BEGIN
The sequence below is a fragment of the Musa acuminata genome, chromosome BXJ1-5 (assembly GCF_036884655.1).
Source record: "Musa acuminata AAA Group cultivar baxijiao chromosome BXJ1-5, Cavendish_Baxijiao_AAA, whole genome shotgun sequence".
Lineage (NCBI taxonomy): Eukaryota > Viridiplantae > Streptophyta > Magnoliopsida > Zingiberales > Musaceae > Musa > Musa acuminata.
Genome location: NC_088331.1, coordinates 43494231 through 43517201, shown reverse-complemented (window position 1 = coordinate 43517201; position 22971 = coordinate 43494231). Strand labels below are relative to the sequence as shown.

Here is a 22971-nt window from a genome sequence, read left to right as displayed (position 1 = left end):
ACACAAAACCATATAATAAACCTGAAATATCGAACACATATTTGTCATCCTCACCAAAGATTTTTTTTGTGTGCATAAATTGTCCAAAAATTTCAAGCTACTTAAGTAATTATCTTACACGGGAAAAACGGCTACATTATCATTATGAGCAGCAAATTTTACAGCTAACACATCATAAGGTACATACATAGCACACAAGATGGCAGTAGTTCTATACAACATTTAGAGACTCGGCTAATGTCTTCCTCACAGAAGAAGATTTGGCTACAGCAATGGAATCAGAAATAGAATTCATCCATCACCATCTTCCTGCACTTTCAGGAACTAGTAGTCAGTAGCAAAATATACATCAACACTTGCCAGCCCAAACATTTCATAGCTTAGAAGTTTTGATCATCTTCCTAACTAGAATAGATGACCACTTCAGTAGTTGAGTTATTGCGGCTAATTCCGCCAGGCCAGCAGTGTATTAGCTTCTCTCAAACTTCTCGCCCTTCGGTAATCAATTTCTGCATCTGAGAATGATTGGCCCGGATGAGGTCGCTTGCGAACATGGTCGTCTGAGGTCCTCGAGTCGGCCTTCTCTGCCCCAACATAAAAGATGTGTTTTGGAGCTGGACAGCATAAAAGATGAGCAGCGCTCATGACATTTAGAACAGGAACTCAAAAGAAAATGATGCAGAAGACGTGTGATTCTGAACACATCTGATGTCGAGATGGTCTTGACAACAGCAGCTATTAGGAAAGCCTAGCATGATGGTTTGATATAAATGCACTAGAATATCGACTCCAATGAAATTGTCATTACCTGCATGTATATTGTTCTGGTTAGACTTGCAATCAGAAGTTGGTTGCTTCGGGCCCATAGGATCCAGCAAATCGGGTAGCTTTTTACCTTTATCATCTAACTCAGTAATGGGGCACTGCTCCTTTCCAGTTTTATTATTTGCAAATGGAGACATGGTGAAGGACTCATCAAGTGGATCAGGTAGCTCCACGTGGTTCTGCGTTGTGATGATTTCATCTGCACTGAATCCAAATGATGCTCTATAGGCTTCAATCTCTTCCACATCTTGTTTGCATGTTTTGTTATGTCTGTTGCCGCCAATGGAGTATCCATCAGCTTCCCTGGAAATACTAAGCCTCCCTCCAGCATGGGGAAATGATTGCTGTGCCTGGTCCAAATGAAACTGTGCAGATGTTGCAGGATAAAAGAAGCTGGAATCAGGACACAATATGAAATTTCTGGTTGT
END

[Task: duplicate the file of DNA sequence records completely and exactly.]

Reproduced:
The sequence below is a fragment of the Musa acuminata genome, chromosome BXJ1-5 (assembly GCF_036884655.1).
Source record: "Musa acuminata AAA Group cultivar baxijiao chromosome BXJ1-5, Cavendish_Baxijiao_AAA, whole genome shotgun sequence".
Lineage (NCBI taxonomy): Eukaryota > Viridiplantae > Streptophyta > Magnoliopsida > Zingiberales > Musaceae > Musa > Musa acuminata.
Genome location: NC_088331.1, coordinates 43494231 through 43517201, shown reverse-complemented (window position 1 = coordinate 43517201; position 22971 = coordinate 43494231). Strand labels below are relative to the sequence as shown.

Here is a 22971-nt window from a genome sequence, read left to right as displayed (position 1 = left end):
ACACAAAACCATATAATAAACCTGAAATATCGAACACATATTTGTCATCCTCACCAAAGATTTTTTTTGTGTGCATAAATTGTCCAAAAATTTCAAGCTACTTAAGTAATTATCTTACACGGGAAAAACGGCTACATTATCATTATGAGCAGCAAATTTTACAGCTAACACATCATAAGGTACATACATAGCACACAAGATGGCAGTAGTTCTATACAACATTTAGAGACTCGGCTAATGTCTTCCTCACAGAAGAAGATTTGGCTACAGCAATGGAATCAGAAATAGAATTCATCCATCACCATCTTCCTGCACTTTCAGGAACTAGTAGTCAGTAGCAAAATATACATCAACACTTGCCAGCCCAAACATTTCATAGCTTAGAAGTTTTGATCATCTTCCTAACTAGAATAGATGACCACTTCAGTAGTTGAGTTATTGCGGCTAATTCCGCCAGGCCAGCAGTGTATTAGCTTCTCTCAAACTTCTCGCCCTTCGGTAATCAATTTCTGCATCTGAGAATGATTGGCCCGGATGAGGTCGCTTGCGAACATGGTCGTCTGAGGTCCTCGAGTCGGCCTTCTCTGCCCCAACATAAAAGATGTGTTTTGGAGCTGGACAGCATAAAAGATGAGCAGCGCTCATGACATTTAGAACAGGAACTCAAAAGAAAATGATGCAGAAGACGTGTGATTCTGAACACATCTGATGTCGAGATGGTCTTGACAACAGCAGCTATTAGGAAAGCCTAGCATGATGGTTTGATATAAATGCACTAGAATATCGACTCCAATGAAATTGTCATTACCTGCATGTATATTGTTCTGGTTAGACTTGCAATCAGAAGTTGGTTGCTTCGGGCCCATAGGATCCAGCAAATCGGGTAGCTTTTTACCTTTATCATCTAACTCAGTAATGGGGCACTGCTCCTTTCCAGTTTTATTATTTGCAAATGGAGACATGGTGAAGGACTCATCAAGTGGATCAGGTAGCTCCACGTGGTTCTGCGTTGTGATGATTTCATCTGCACTGAATCCAAATGATGCTCTATAGGCTTCAATCTCTTCCACATCTTGTTTGCATGTTTTGTTATGTCTGTTGCCGCCAATGGAGTATCCATCAGCTTCCCTGGAAATACTAAGCCTCCCTCCAGCATGGGGAAATGATTGCTGTGCCTGGTCCAAATGAAACTGTGCAGATGTTGCAGGATAAAAGAAGCTGGAATCAGGACACAATATGAAATTTCTGGTTGT